The Supreme Court today asked the Board of Cricket Control in India not to disburse any money to state associations and directed state associations not to utilize any funds obtained from BCCI after its last order.
If any of the state units utilize the recently disbursed funds, they will also face action, the court warned.
In an interim order, the court asked the BCCI to submit an affidavit accepting the Lodha Committee’s recommendations on reforming the cricket club.
Cricket Association of Bihar (CAB) secretary Aditya Verma said today’s order was a restatement of the position that nobody and no organization was above the laws of the country.
The case will now be heard on the 17th of this month.
The interim order comes after the apex court had yesterday given a one day’s time for India’s cricket body to enforce the reforms recommended by the Lodha panel.
Some of the key Lodha committee recommendations were one state one vote, age limit of 70 years for administrators, nine-member apex council instead of working committee, nine-year tenure for administrators with cooling period after every three-year term and three-member selection committee to pick the Indian team.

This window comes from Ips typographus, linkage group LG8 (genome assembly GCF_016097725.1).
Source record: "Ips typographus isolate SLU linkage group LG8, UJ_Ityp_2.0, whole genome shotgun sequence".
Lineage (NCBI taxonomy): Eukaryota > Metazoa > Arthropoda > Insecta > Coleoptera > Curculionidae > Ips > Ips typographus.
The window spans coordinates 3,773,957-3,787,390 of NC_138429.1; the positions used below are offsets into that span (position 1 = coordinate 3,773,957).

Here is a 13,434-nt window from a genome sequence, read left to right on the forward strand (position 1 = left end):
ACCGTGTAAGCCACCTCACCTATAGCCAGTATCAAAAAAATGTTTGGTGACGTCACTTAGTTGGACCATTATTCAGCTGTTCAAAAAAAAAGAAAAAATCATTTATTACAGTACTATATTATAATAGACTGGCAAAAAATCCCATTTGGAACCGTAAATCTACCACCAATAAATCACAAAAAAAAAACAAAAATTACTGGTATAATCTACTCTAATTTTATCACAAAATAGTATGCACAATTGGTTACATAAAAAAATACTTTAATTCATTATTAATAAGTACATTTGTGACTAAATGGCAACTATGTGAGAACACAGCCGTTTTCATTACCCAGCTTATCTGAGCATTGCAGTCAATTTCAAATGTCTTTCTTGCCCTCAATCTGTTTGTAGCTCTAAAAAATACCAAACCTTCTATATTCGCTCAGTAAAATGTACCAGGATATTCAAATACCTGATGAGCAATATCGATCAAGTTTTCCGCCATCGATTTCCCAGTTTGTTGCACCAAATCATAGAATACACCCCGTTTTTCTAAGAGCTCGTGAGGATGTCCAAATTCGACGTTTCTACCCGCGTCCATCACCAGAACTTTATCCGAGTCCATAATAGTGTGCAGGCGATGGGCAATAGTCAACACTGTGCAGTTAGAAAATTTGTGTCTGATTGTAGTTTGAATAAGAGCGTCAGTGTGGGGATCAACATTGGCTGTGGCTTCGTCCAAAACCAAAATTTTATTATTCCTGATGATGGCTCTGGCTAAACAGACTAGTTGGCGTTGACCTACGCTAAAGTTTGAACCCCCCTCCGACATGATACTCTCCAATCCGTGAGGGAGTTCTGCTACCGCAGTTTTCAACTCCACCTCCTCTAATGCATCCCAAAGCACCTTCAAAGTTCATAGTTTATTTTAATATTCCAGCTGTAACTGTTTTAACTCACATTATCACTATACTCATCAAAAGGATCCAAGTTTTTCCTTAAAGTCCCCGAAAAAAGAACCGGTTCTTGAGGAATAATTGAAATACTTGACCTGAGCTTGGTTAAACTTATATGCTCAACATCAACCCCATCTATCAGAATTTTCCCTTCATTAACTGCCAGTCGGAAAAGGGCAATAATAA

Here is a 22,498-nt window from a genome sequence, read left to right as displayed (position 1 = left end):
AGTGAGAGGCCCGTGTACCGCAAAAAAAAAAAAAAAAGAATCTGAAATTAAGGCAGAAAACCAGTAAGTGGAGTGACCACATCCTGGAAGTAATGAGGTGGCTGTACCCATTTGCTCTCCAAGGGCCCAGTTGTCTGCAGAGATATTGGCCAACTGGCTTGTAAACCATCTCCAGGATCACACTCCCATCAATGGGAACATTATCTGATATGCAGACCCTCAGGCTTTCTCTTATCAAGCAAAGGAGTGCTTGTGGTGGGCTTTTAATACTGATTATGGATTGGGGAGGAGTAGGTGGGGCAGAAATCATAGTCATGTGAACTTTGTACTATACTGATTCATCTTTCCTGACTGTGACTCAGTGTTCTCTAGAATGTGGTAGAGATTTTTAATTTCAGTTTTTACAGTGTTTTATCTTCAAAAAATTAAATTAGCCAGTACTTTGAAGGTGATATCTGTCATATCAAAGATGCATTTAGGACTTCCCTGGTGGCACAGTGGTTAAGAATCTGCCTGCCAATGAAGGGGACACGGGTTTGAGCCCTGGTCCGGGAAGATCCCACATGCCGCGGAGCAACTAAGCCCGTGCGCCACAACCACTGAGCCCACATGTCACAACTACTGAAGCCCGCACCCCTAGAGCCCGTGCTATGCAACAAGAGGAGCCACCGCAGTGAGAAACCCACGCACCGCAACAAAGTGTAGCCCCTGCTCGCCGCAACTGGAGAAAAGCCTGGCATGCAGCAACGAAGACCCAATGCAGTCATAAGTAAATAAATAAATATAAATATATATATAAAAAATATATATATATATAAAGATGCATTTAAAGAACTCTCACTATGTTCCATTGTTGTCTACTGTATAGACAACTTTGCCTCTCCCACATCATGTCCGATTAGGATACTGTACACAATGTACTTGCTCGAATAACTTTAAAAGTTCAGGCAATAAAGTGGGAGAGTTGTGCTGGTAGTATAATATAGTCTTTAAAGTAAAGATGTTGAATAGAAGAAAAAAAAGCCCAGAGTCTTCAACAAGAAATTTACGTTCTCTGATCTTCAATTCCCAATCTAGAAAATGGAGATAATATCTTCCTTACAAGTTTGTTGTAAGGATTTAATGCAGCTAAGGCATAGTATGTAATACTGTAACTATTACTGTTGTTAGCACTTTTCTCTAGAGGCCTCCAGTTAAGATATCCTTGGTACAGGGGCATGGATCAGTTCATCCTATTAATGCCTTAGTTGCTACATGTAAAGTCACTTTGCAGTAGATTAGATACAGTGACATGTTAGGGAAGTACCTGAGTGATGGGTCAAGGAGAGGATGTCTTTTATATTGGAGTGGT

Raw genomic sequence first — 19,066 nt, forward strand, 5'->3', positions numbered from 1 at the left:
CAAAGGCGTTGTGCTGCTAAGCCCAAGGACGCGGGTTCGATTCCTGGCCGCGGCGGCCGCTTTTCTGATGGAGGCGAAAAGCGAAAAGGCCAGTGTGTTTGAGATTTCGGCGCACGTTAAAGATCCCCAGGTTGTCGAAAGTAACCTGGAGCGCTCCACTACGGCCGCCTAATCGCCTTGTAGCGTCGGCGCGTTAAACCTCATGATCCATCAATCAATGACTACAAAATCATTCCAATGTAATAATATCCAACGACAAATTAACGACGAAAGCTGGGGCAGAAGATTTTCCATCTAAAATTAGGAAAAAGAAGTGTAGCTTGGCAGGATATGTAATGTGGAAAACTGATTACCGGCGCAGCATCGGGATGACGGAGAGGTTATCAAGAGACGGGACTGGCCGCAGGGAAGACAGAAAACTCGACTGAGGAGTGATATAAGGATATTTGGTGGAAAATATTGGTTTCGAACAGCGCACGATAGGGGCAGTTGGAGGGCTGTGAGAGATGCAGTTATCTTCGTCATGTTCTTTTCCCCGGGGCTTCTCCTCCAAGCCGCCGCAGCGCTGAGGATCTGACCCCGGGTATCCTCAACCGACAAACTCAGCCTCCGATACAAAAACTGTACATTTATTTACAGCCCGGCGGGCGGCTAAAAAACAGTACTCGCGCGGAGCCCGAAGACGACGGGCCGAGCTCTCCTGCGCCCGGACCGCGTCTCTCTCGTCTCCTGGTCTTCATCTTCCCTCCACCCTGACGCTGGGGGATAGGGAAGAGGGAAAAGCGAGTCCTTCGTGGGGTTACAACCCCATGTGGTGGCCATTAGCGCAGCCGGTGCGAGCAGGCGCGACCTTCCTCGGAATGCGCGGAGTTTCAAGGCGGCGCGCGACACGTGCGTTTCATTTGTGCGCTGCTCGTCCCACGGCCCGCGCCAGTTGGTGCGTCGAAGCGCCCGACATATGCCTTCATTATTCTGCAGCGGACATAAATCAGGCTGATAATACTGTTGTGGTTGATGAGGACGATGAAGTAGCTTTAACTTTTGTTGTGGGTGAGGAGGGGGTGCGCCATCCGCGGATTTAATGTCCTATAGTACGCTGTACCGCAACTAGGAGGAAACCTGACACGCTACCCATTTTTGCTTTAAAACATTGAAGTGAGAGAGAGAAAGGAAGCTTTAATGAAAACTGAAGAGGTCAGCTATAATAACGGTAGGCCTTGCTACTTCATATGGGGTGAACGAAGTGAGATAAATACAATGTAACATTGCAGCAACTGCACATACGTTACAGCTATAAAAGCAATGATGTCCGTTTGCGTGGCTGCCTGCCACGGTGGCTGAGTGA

The Supreme court had ordered the implementation of the Lodha committee orders on July 18 and reviewed its implementations by September 28.
According to Amicus Curaie Gopal Subramaniam, not only did BCCI defy the Lodha recommendations, the board went on conduct their board meet on September 30 to announce the new five-member selection panel and transfered money to state associations despite not forming a disbursement policy.
At the hearing held yesterday, the apex court had given a day’s extension to the BCCI to enforce the reforms put forward by the Lodha panel.
Justice Thakur led panel hit out at the BCCI “for wasting the court’s time” and not undertaking the reforms and warned that if the measures were not implemented, orders will be passed today.
The court also noted the absence of former cricket players and people with cricketing experience among the board members.
The BCCI was supposed to adopt the new draft memorandum by September 30 as proposed by the Lodha Committee.
Implementations of these reforms would lead to the removal of the the BCCI’s top officials.
Some of the recommendations like the one state one vote policy was also objected by former cricketing greats Kapil Dev and Sunil Gavaskar.
This recommendation will allow every state cricket team to participate in the Ranji trophy, which meant that Maharashtra cannot have two teams Mumbai and Maharashtra.
Mumbai has a bigger talent pool and can contribute more than one team to the Ranji. This may lead to a large group of prospective talented players not getting opportunity to prove themselves or to showcase their talent, some have said.
After a spot-fixing scandal in the Indian Premier League during the 2013 season the, SC ordered a panel under former CJI RM Lodha to clean up the BCCI body and suggest changes.